If we can start to think about a post-pandemic future, what are you most looking forward to doing that you haven't been able to do in this past year and a half?
Visit our kids. Or have them come here. One of our daughters is living in Hawaii temporarily, has been for the last year, and the other two are on the East Coast. In a way, that's been fortunate because if they'd been right down the street or in the next town, we'd have been tempted to break our confinement and visit them. And that probably wouldn't have been a good thing to do. But we've been essentially isolated from our daughters and their families by long distances. But yeah, I miss seeing the kids. And Sharon and I used to go to Hawaii for a couple weeks every year. We miss doing that, too.
Now that we've worked up to the present, for the last part of our talk, I'd like to ask a few broadly retrospective questions about your career. And the first is, since you started thinking about geology, for your own research and in the field more general, what was not understood at a given point in time, and at least since you stayed current in the field, up to the end of the 20th century, what was understood as a result of both your research and the research of your colleagues?
I mentioned continental drift. That's certainly one. We understand that continents do move around, we know generally how they move around. I think the forces are less clear, but clearly, convection in the mantle has something to do with it. But when I was in school and the earliest part of my career, we simply did not know how the earth worked. We didn't know how continents moved, we didn't know why mountain ranges were where they are, we didn't know why volcanoes were where they are. And there were all these hypotheses, and looking back on them, some were just nutso. I had to learn, as a graduate student, 32 or 33 different kinds of geosynclines, which were supposed to explain sedimentary basins. Well, we all now know that's hooey. Now, we know it. Then we didn't. As I mentioned, we didn't know why the Appalachians were where they were, why the Rockies were where they were, why the San Andreas Fault was where it was and what it did.
And so, it was like living through a revolution in biology with the discovery of DNA or the revolution in physics around the turn of the last century, when they discovered the structure of the atom. Plate tectonics was that big a deal. It’s really the first theory of how the Earth works. It's the sort of revolution that comes along in a science maybe once a century, if that. And it just changed absolutely everything. It was interesting to watch scientists respond. Some were skeptical. There were a few holdouts until the last. Took about three or four years, and then they just died off. But most of the people I knew who were studying whatever they were studying all of a sudden saw how their study fit into this bigger picture of how the earth worked, and it started to make some sense.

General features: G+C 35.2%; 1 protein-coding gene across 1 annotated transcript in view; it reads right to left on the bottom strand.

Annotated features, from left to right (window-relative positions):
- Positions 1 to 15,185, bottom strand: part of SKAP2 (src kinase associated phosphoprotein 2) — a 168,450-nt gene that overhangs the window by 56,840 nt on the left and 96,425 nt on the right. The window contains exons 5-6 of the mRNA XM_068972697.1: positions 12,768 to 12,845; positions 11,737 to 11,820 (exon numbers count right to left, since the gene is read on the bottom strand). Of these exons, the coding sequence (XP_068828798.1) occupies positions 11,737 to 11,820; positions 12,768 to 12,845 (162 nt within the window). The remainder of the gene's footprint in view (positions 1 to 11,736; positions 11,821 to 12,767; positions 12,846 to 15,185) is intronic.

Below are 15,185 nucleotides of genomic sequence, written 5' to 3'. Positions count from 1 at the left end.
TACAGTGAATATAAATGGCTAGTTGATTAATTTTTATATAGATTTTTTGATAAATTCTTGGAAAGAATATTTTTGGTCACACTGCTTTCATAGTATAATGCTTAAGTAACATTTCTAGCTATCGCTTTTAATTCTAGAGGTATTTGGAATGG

To what extent does the revolution on plate tectonics give us a sense of how to extrapolate? In other words, where the continents will go into the future.
Well, they can measure that. They can measure the direction of the continents. They're moving now. So, they know how fast the sea floor is spreading. They can't predict when there's going to be a shift in direction. Because when you change one thing, if you somehow force one continent or plate to move in a different direction, all the other plates have to adjust. So, I don't think they can make that prediction, but they can certainly measure the current directions and velocities.
To flip that question around, what mysteries remain in the field, things that were questioned even 50, 60 years ago, for which there are still no good answers?
Well, this is a field I haven't kept up with very much, but from what I understand, I'm not sure they really understand how the earth's magnetic field is generated and how and why reversals occur. Last I knew, the reversal mechanism was a minor part of the energetics of the entire field. But I'm not sure that's solid. I don't know that the driving forces of plate tectonics are completely known, other than vaguely saying it's driven by convection. For the Hawaiian Islands, some talk about plumes of material coming up from maybe the mantle-core interface. But as far as I know, there's no evidence of that other than the islands themselves. But where that hot rock is ultimately coming from, I don't think anybody knows for sure.
For my last question, I'd like to ask, of all the research that you've been involved with, all the collaborations, what's been most intellectually satisfying for you?
Our reversal time scale was part of it, but I think the work I did in researching for my books on the age of the earth. That was probably one of the few times I dove into a subject that thoroughly. I dove into nuclear physics enough to be able to calculate nuclear reactions in a reactor because it was necessary for my research, but in the age of the earth, I had to essentially dive into everything that applied to that, including the ages of galaxies, stars, and the universe. So, in terms of intellectual satisfaction, to me, it's learning something. So, I think that was the most satisfying thing I've done.
Not only learning for yourself, but learning for all the people who have enjoyed your books.
Yeah, maybe. [laugh] All six of them.
Brent, it's been a great pleasure spending this time with you. I want to thank you so much for doing this.
Well, it's been my pleasure, David.